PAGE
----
The Spirit of the Lord Comes Upon David in Power (1 Samuel 16)
David’s story begins with the Lord sending Samuel to a small village, Bethlehem, to visit an insignificant family, Jesse’s, to anoint a new King of Israel.
The Lord said to Samuel, “How long will you mourn for Saul, since I have rejected him as king over Israel? Fill your horn with oil and be on your way; I am sending you to Jesse of Bethlehem. I have chosen one of his sons to be king.” But Samuel said, “How can I go? If Saul hears about it, he will kill me.” The Lord said, “Take a heifer with you and say, ‘I have come to sacrifice to the Lord.’ Invite Jesse to the sacrifice, and I will show you what to do. You are to anoint for me the one I indicate.” (1 Samuel 16:1-3, RSV)
This passage immediately creates tension within the Christian reader. For, to all intents and purposes, the Lord is here directing Samuel to engage in deception to obscure his actual mission. The theological issues associated with this and numerous other instances of, apparently, God-approved dishonesty are subjects of hot debate.
What I will here address is the intersection between this issue and the concept of “Christian perfectionism,” which is currently defined in Wikipedia as:
Christian perfection is the name given to various teachings within Christianity that describe the process of achieving spiritual maturity or perfection. The ultimate goal of this process is union with God characterized by pure love of God and other people as well as personal holiness or sanctification. Various terms have been used to describe the concept, such as “Christian holiness”, “entire sanctification”, “perfect love”, the “baptism with the Holy Spirit“, and the “second blessing“.
Certain traditions and denominations teach the possibility of Christian perfection, including the Catholic Church, where it is closely associated with consecrated life. It is also taught in Methodist churches and the holiness movement, in which it is sometimes termed Wesleyan perfectionism. Other denominations, such as the Lutheran and Reformed churches, reject teachings associated with Christian perfection as contrary to the doctrine of salvation by faith alone.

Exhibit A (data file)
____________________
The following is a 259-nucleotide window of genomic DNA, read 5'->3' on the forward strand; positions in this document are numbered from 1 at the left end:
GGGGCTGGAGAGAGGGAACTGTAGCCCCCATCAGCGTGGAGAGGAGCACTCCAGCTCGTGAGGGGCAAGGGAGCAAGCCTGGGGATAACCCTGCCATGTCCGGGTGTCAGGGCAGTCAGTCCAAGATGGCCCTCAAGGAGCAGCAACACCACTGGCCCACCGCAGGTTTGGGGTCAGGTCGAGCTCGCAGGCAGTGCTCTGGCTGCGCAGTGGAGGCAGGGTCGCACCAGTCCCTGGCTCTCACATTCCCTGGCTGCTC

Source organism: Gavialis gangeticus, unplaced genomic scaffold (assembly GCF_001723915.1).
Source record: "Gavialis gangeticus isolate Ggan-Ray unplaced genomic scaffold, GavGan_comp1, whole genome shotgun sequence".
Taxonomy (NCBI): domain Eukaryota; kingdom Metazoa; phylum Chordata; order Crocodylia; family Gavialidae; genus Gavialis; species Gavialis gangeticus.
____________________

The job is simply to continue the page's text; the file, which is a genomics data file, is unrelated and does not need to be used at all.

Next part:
As an orthodox Reformed Christian I reject this theological concept. However, my personal decision in no way diminishes the powerful hold of perfectionistic thinking within Christian communities, most definitely including those that are theoretically based on Reformed theology.
My experience with this concept requires a more specific discussion. That is, many Christians, regardless of their theological background, have an insatiable need for some clear “mark” of their saved status. Thus, they are inexorably drawn towards ideas that promise to deliver such a distinctive mark to their lives. In the circles within which I generally travel, these marks are sought and obtained through secular politics. In other circles these marks may be dominated by personal prosperity or ecstatic experience (e.g., “speaking in tongues”).
In all cases though, since each and every living human is bound under the curse of sin, these marks of Christian perfection must allow their bearers to discount reality. This result is generally obtained through use of one or a combination of the following strategies.
- Narrow down the scope of morality to such a small a sliver of life that it becomes manageable to presume perfection.
- Identify a source of presumed “moral perfection” and then slavishly adhere to that source’s guidance.